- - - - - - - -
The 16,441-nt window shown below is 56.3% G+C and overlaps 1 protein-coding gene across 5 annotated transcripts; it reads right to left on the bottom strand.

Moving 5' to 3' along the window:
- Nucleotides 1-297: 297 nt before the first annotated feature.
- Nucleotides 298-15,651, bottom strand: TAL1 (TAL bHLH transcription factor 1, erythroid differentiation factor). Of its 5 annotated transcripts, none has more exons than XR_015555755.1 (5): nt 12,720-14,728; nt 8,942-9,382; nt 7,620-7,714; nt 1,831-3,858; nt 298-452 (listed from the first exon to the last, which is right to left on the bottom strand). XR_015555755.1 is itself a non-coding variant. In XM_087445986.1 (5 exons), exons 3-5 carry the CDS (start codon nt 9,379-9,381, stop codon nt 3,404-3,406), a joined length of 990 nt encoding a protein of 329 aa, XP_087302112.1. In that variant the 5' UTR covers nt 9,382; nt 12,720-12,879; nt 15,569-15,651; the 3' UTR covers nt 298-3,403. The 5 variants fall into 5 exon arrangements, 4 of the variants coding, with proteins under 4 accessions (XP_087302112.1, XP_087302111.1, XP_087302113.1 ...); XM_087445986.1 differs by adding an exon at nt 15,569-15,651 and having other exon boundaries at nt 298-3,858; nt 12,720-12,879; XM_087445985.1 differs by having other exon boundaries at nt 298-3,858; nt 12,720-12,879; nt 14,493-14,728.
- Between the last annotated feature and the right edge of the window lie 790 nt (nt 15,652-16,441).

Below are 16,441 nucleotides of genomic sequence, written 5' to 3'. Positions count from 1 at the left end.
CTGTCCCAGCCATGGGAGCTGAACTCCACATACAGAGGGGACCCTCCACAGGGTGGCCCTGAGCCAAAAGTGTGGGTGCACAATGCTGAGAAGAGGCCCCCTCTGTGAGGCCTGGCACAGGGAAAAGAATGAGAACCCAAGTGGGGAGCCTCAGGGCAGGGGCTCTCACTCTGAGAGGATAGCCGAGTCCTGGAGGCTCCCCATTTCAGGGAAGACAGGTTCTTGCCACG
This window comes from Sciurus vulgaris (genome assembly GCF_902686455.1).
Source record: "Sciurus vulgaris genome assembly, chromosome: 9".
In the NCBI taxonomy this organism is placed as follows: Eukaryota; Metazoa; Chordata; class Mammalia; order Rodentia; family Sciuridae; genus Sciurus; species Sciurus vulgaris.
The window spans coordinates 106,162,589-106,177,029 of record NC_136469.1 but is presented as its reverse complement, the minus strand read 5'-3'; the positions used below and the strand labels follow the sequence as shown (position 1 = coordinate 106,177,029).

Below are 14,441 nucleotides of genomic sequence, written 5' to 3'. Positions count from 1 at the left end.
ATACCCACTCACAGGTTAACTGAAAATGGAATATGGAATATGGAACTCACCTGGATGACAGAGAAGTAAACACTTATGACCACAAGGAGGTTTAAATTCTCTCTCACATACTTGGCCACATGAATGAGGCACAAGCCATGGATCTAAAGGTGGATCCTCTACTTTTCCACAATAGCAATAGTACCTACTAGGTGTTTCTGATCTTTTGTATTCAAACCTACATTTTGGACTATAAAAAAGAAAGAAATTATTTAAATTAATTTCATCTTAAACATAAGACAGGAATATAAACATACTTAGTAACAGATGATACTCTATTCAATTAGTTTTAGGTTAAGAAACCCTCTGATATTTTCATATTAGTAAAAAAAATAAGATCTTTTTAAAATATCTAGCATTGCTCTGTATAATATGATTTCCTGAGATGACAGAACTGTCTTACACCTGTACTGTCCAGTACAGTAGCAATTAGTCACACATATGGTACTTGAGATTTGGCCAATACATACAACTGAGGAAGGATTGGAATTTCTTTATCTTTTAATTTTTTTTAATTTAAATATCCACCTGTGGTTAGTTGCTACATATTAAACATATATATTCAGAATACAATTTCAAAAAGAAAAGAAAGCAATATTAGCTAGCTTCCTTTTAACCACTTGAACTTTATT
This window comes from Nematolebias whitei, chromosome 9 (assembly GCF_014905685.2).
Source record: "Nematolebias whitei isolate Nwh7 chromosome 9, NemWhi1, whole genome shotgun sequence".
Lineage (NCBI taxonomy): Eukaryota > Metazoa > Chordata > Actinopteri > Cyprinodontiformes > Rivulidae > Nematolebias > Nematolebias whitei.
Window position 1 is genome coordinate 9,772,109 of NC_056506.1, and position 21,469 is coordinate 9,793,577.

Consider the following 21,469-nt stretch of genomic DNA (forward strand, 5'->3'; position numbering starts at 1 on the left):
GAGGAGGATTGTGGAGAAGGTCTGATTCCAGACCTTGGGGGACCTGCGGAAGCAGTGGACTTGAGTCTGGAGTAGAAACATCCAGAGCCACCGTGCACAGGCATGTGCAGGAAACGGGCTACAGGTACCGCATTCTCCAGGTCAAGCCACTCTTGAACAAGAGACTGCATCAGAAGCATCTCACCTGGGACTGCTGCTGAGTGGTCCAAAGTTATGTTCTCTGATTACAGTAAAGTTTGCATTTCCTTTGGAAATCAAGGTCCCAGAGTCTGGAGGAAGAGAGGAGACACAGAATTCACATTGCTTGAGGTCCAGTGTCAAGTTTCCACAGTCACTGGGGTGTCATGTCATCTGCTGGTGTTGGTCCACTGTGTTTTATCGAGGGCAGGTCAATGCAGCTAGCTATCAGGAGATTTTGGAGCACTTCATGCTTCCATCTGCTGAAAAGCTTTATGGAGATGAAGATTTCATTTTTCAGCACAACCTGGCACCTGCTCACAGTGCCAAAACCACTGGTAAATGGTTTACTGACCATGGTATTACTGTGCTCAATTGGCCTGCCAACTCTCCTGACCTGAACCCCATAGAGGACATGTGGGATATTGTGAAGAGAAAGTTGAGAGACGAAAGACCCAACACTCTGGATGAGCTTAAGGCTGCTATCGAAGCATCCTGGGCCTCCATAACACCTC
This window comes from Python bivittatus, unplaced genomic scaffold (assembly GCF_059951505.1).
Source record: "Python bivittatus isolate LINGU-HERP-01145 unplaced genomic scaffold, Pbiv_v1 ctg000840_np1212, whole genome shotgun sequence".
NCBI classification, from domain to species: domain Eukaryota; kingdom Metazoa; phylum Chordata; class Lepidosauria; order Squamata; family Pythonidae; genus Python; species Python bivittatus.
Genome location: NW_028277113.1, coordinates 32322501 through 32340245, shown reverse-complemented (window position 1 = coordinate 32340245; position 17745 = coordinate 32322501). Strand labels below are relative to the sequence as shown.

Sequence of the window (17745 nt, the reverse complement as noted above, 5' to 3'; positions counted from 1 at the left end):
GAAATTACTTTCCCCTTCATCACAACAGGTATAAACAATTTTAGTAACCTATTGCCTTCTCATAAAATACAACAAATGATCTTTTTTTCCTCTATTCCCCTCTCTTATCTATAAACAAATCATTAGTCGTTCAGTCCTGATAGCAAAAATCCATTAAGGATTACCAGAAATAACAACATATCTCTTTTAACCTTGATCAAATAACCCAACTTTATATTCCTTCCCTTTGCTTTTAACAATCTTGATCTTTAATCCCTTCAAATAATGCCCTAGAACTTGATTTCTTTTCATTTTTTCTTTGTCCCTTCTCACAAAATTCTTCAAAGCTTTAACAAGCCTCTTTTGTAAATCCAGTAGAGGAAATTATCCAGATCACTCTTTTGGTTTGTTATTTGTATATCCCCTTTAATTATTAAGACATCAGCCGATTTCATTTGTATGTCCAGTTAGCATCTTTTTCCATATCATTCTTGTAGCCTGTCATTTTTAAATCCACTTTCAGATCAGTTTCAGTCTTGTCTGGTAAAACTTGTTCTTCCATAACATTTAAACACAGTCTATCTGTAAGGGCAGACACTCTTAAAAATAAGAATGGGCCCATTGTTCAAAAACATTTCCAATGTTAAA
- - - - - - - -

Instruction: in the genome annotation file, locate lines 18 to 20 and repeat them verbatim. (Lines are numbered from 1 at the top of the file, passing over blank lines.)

Consider the following 21,469-nt stretch of genomic DNA (forward strand, 5'->3'; position numbering starts at 1 on the left):
GAGGAGGATTGTGGAGAAGGTCTGATTCCAGACCTTGGGGGACCTGCGGAAGCAGTGGACTTGAGTCTGGAGTAGAAACATCCAGAGCCACCGTGCACAGGCATGTGCAGGAAACGGGCTACAGGTACCGCATTCTCCAGGTCAAGCCACTCTTGAACAAGAGACTGCATCAGAAGCATCTCACCTGGGACTGCTGCTGAGTGGTCCAAAGTTATGTTCTCTGATTACAGTAAAGTTTGCATTTCCTTTGGAAATCAAGGTCCCAGAGTCTGGAGGAAGAGAGGAGACACAGAATTCACATTGCTTGAGGTCCAGTGTCAAGTTTCCACAGTCACTGGGGTGTCATGTCATCTGCTGGTGTTGGTCCACTGTGTTTTATCGAGGGCAGGTCAATGCAGCTAGCTATCAGGAGATTTTGGAGCACTTCATGCTTCCATCTGCTGAAAAGCTTTATGGAGATGAAGATTTCATTTTTCAGCACAACCTGGCACCTGCTCACAGTGCCAAAACCACTGGTAAATGGTTTACTGACCATGGTATTACTGTGCTCAATTGGCCTGCCAACTCTCCTGACCTGAACCCCATAGAGGACATGTGGGATATTGTGAAGAGAAAGTTGAGAGACGAAAGACCCAACACTCTGGATGAGCTTAAGGCTGCTATCGAAGCATCCTGGGCCTCCATAACACCTC
This window comes from Python bivittatus, unplaced genomic scaffold (assembly GCF_059951505.1).